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  • Writer's pictureJohn Hubble

Hey Christian!


By John Hubble


The last Christmas. Ever think about that? Christmas—the time of year we Christians give particular attention to the birth of Jesus, the Christ. We celebrate the time of the arrival in the flesh of the Messiah here on earth. Many traditions, many viewpoints, many generations have told this story. And the story will continue to be told this year. For me, I most delight in the record of the event written by Luke in his Gospel, Chapter 2, Verses 1-20. 


But Luke takes it much further than the birth of Christ related in these first 20 verses. Immediately following, he identifies the purpose of Jesus’ birth, as spoken through a devout man in Jerusalem named Simeon. Luke’s account goes like this: Joseph and Mary had taken Jesus to the temple in Jerusalem for the purification offering. (This offering was tied to the dedication of a woman’s first-born son to the Lord, in accordance with the Law of Moses.) Simeon, who was also at the temple, had been led to go there by the Holy Spirit. The Holy Spirit had revealed to Simeon that he would not die until he had seen the Lord’s Messiah.


When Joseph and Mary arrived, Simeon took the child in his arms, saying, “Sovereign Lord, now let your servant die in peace, as you have promised. I have seen your salvation, which you have prepared for all people. He is a light to reveal God to the nations, and he is the glory of your people Israel!” (Luke 2:29-32, NLT)


Luke then recounts the presence of a prophetess, Anna, who was there when Simeon was talking with Joseph and Mary. She heard what Simeon had said and began praising God. She told everyone who had been waiting expectantly for God to rescue Jerusalem about the child, Jesus. (See Luke 2:38.)


Yes, Christian. We celebrate Christmas this time of year, though the true reason for the season has become watered down over the years. Today, we start seeing evidence of Christmas early on. Late September and early October is when it usually begins. Merchants begin tickling the symbols of our secular desires in red, white, and green. Manger scenes are not seen as frequently as they used to be. Merchants’ shelves are dedicated more to the money-makers of the season.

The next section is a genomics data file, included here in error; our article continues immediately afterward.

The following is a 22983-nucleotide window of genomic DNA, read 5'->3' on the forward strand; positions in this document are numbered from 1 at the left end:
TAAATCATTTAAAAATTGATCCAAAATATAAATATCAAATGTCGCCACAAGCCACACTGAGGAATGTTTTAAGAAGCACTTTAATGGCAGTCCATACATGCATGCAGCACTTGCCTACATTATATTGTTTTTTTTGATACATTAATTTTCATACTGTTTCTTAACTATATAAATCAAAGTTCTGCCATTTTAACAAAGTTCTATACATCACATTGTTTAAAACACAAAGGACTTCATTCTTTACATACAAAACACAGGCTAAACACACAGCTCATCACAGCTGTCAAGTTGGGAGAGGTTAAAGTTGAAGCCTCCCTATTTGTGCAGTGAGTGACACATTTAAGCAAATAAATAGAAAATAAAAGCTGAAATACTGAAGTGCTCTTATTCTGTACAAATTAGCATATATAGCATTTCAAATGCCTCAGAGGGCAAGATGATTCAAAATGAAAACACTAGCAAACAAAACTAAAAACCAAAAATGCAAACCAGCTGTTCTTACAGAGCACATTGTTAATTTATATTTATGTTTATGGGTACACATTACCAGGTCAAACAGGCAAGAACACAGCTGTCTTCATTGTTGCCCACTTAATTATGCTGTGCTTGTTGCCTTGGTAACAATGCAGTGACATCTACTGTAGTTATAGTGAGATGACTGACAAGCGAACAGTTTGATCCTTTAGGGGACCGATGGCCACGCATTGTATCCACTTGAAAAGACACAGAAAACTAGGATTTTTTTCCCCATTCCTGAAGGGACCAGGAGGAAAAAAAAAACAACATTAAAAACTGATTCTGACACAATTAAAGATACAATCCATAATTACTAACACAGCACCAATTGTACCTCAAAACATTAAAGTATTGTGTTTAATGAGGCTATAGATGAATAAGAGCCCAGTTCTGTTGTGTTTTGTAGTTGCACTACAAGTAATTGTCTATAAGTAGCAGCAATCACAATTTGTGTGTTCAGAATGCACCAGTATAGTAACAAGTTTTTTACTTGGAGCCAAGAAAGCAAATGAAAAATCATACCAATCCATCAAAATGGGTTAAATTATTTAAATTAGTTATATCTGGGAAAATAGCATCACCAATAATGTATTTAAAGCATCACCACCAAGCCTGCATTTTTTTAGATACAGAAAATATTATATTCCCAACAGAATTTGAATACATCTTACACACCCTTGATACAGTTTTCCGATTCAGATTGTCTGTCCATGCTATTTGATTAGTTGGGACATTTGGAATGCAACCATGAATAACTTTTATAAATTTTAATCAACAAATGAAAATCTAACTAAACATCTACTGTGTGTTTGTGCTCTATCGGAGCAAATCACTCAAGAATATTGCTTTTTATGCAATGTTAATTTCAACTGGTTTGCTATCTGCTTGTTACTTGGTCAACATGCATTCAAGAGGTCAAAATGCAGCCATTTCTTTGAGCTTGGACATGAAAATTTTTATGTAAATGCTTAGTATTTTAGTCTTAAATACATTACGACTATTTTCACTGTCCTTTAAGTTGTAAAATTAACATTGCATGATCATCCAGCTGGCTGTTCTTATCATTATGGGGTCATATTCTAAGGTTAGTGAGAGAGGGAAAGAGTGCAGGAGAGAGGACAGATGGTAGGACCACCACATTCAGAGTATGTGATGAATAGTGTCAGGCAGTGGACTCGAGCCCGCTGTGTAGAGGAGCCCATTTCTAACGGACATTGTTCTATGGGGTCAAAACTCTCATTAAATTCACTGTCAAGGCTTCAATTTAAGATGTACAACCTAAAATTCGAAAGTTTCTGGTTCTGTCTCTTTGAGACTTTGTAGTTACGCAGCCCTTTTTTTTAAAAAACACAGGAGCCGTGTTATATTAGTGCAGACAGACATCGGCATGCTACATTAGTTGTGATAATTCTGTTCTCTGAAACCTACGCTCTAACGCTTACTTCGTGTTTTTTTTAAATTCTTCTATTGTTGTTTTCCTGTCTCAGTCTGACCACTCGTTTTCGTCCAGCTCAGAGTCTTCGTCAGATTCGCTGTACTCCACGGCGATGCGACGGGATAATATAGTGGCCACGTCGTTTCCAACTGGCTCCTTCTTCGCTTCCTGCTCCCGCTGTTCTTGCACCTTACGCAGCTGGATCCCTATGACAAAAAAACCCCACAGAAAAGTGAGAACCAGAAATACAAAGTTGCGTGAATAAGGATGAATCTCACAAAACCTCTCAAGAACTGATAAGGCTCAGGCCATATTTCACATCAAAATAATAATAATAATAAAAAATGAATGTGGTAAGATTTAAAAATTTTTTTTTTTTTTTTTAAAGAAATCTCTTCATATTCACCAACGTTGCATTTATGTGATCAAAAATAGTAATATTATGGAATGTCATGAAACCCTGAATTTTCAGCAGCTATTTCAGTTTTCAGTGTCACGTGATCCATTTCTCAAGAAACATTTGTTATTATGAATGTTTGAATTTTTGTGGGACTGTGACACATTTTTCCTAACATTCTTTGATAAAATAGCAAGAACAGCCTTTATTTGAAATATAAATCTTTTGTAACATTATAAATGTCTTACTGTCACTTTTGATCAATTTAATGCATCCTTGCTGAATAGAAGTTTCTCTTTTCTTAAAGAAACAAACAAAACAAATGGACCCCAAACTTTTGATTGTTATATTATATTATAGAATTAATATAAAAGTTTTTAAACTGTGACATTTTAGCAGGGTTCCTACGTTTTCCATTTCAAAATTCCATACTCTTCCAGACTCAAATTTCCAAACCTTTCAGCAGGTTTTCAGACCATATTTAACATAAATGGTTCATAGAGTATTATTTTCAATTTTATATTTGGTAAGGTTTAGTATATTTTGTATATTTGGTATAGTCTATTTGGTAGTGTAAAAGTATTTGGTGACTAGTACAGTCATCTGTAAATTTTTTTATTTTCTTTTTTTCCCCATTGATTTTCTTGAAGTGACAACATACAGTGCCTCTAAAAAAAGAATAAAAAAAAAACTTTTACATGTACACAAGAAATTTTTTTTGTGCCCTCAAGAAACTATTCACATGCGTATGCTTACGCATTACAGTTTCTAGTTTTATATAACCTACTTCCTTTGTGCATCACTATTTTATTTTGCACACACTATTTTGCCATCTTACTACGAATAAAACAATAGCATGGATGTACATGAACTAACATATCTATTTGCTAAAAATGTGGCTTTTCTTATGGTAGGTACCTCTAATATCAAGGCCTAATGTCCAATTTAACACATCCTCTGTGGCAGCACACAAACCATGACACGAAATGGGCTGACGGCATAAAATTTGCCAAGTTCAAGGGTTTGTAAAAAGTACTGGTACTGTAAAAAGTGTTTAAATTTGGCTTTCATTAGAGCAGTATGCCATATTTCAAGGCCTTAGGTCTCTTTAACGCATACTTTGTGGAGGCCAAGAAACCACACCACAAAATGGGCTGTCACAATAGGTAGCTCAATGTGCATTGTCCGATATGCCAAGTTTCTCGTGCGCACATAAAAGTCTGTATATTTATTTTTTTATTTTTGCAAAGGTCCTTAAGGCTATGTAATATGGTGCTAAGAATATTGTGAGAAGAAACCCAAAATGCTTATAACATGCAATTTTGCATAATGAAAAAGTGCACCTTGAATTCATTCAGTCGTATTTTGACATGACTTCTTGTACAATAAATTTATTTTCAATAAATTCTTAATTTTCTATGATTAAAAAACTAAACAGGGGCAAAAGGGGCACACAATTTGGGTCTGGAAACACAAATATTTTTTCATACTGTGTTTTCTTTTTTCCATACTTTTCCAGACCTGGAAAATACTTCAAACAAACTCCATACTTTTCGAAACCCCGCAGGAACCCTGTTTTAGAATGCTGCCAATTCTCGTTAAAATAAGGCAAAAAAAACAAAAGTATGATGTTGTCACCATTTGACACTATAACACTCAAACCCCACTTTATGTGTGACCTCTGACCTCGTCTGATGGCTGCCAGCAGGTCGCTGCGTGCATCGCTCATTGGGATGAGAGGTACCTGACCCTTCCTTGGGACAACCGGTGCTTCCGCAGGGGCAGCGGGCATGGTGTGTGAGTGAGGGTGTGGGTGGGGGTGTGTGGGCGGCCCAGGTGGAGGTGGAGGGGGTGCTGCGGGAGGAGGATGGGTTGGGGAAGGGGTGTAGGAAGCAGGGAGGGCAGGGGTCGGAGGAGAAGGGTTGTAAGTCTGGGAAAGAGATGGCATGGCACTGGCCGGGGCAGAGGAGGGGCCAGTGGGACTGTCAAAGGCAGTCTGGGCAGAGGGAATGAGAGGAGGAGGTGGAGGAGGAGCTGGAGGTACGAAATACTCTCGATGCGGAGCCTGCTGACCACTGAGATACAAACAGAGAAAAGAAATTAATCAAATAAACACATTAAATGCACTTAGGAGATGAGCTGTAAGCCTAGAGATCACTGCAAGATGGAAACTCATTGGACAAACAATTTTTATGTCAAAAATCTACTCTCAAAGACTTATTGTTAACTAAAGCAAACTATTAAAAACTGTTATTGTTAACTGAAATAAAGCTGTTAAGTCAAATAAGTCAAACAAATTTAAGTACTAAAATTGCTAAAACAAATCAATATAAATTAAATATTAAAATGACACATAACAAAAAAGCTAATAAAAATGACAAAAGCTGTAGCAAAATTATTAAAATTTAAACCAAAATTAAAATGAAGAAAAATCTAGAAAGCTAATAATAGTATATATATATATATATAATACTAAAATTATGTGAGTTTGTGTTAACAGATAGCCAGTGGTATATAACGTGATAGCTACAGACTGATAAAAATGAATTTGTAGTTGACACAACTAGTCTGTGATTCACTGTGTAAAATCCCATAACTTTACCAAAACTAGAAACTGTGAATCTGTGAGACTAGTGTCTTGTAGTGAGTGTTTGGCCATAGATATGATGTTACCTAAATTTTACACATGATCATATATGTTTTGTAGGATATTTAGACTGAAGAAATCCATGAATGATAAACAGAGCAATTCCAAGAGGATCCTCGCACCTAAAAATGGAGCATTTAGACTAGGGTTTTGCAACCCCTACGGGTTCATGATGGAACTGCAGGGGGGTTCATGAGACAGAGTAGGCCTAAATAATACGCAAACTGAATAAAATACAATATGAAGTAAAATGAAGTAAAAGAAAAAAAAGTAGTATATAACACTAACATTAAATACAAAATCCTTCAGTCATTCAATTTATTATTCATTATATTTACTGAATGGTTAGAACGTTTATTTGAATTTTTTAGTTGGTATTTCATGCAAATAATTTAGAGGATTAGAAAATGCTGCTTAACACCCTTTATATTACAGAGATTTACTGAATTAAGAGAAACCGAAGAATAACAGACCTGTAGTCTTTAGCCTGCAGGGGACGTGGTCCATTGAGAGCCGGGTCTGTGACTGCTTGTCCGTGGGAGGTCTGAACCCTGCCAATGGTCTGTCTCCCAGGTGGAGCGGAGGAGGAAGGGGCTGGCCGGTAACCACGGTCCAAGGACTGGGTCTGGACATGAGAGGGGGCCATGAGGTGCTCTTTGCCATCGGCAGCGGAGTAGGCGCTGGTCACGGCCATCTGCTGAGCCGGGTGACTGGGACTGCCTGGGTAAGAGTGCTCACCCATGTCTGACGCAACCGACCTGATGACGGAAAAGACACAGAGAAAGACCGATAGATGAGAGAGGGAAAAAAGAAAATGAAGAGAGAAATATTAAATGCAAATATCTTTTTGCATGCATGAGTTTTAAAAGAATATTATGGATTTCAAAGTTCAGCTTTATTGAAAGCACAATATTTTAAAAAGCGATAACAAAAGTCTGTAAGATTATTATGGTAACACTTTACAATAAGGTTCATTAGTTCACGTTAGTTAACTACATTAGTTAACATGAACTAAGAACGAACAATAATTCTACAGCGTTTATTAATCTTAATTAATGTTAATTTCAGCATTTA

Fact is, the Fall season barely has a chance. Thanksgiving, that once-upon-a-time event during which we gave thanks for our heritage in this nation blessed by God in which we live, is afforded only tacit recognition. For many, reflection on the Pilgrims and their quest to find a land in which they (and we) could enjoy religious freedom has been all but lost. But what about the last Christmas, Christian?


Were you to know this December 25th would be the last Christmas on earth, would your activities surrounding this day be different than those you may have originally planned?  Would you perhaps feel some sense of urgency to share the knowledge of this being the last Christmas with those near to you? Would you possibly manifest openly some suppressed desire to purposely put Christ, His birth and purpose, back into the Christmas season? 


Would you consider this perhaps as an opportunity to share with others the Christmas story, the story of God loving the world so much, He sent His only Son into the world in order that everyone who believes in Him would not perish, but would have eternal life? How would you answer these questions knowing this is the last Christmas, Christian?

This is the last Christmas for some, you know. And for some, you may be the last ones to say, “I have seen salvation, which God has prepared for all people. Let me share Him with you.”

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